Once you've captured these rules in a conditional style, you can style a run of text by simply selecting it and then clicking the conditional style's name in the Conditional Styles palette.

Conditional Styles palette

It is important to understand that conditional styles are applied at the paragraph level. Each paragraph can have only one conditional style applied to it. If a paragraph does not have a conditional style applied to it, it cannot be reformatted by a conditional style that is applied to a different paragraph.

It is also important to understand that when you apply a conditional style to a sequence of paragraphs, that conditional style affects only that series of paragraphs. If a conditional style is applied to a series of paragraphs at the beginning of a story and to a series of paragraphs at the end of the same story, they cannot affect one another, even if (for example) the series at the beginning of the story includes a rule with an End of the Story reference.

Creating a conditional style

To create a conditional style:

  1. Choose Edit > Conditional Styles. The Conditional Styles dialog box displays.

  2. Click New. The Edit Conditional Style dialog box displays.

    Edit Conditional Style dialog box
  3. Enter a name for the conditional style in the Name field.

  4. To begin building a rule, choose an option in the first column:

    • Apply: Use this option to apply formatting to text.

    • Go: Use this option to move to a different point in the text. The rule after a Go rule is applied beginning at the point where the Go rule stops.

    The option you choose in the first column determines which options are available in the other columns.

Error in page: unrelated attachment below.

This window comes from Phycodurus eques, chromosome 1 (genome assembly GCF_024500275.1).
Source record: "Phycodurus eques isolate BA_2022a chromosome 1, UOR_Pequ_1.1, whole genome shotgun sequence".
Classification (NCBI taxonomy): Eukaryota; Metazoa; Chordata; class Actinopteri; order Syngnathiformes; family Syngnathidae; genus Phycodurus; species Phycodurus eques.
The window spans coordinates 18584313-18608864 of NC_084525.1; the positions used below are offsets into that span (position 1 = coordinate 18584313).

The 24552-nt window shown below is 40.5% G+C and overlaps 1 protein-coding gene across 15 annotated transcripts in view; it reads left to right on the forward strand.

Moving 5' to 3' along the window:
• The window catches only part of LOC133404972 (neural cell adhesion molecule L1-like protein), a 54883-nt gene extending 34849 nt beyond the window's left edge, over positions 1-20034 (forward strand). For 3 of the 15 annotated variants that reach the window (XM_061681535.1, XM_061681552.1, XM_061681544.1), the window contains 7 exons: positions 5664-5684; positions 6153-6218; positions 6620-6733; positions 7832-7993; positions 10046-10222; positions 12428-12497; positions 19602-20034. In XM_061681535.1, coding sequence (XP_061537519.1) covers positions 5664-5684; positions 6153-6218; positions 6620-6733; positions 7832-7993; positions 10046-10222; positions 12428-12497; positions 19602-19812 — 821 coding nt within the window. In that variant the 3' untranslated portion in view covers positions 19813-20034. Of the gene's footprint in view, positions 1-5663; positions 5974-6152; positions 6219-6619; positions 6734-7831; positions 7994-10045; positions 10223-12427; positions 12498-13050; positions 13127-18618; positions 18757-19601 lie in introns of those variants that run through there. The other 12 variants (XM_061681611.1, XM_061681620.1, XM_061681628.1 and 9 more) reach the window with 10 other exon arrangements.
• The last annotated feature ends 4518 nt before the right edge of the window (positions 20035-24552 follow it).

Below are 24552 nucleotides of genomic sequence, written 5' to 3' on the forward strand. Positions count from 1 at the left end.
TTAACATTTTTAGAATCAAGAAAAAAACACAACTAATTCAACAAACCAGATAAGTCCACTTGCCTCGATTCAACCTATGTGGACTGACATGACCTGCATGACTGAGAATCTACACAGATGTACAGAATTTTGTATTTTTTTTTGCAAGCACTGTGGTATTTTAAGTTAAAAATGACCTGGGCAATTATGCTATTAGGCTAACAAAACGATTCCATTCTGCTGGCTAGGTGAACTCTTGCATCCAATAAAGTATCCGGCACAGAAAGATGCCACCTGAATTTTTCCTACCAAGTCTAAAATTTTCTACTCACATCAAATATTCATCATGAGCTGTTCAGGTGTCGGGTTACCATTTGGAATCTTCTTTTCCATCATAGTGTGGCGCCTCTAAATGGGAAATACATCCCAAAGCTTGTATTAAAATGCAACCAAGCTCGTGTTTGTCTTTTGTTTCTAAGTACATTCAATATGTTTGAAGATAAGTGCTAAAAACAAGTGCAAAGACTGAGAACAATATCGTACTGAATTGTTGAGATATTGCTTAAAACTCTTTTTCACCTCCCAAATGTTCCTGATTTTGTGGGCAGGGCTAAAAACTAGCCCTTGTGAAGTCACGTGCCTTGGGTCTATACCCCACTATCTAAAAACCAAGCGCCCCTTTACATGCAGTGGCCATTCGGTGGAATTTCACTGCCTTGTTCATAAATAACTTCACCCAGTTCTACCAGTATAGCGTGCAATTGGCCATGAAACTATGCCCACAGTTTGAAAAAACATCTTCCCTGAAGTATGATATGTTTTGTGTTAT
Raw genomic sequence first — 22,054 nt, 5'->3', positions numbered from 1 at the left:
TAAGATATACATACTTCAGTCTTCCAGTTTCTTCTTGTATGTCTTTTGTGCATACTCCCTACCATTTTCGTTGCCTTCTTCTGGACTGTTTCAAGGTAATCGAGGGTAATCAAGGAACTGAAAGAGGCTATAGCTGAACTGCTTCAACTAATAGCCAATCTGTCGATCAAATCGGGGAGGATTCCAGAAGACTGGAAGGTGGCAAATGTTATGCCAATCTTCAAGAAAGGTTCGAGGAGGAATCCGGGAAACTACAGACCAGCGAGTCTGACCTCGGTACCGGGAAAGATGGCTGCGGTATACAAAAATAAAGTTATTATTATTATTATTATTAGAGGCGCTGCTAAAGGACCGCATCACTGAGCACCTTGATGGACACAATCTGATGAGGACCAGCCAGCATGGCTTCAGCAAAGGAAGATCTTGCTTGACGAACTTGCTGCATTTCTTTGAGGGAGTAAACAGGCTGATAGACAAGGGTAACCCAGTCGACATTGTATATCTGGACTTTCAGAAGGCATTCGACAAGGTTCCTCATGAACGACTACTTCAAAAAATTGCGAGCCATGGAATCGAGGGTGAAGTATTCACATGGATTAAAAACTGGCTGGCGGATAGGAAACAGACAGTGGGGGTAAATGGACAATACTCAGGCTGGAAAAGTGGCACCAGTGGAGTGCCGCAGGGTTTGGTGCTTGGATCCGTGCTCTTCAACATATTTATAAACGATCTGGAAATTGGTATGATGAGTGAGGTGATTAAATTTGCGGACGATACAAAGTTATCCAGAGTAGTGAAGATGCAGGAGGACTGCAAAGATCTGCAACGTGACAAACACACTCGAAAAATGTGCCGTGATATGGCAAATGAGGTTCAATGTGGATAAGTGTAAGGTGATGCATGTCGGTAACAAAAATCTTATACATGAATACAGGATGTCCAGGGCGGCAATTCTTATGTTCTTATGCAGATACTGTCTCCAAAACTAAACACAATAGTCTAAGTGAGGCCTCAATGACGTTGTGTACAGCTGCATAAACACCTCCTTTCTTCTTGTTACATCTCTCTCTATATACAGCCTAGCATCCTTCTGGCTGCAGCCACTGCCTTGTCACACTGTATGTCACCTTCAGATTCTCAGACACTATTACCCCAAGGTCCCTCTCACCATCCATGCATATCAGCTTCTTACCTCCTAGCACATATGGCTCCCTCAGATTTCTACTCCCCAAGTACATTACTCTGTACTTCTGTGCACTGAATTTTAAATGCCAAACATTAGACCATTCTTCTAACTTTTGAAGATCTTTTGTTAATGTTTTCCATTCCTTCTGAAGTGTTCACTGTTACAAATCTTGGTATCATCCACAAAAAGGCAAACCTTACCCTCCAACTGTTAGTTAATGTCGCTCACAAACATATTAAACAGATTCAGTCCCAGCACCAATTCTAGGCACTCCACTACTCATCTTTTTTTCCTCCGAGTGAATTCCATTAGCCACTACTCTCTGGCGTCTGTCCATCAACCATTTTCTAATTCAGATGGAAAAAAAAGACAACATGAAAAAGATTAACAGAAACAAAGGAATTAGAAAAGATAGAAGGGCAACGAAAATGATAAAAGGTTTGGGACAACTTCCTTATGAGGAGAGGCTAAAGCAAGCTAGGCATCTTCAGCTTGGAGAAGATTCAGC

5. If you chose Apply in the first column, choose the paragraph or character style sheet you want to apply in the second column.

  6. Use the next three columns to indicate which text to style or jump over. Start with the third column:

    • Up To: Moves forward and stops immediately before the indicated point.

    • Through: Moves forward and stops immediately after the indicated point.

    • Backwards To: Moves backward and stops immediately before the indicated point.

    • Backwards Through: Moves backward and stops immediately after the indicated point.

    The option selected in the fifth column controls whether all of these options are available in this column.

  7. In the fourth column, indicate how many occurrences of the option in the fifth column to apply to or through.

  8. In the fifth column, choose which entity to jump or format to or through:

    • Cursor Position: Choose this option to apply a paragraph style sheet to the current location without moving.

    • Conditional Style Marker: Choose this option to jump or format to the next conditional style marker. For more information, see "Conditional style markers."

    • Character: Choose this option to target a particular character, then enter the character in the next column. If you want to move to or through one of several characters, enter all of them with no characters between them. For example, if you enter "abc" here, the application will stop for "a", "b", or "c".

    • Number: Choose this option to jump or format to or through the next occurrence of a number.

    • Text: Choose this option to target a particular chunk of text, then enter the target text in the next column.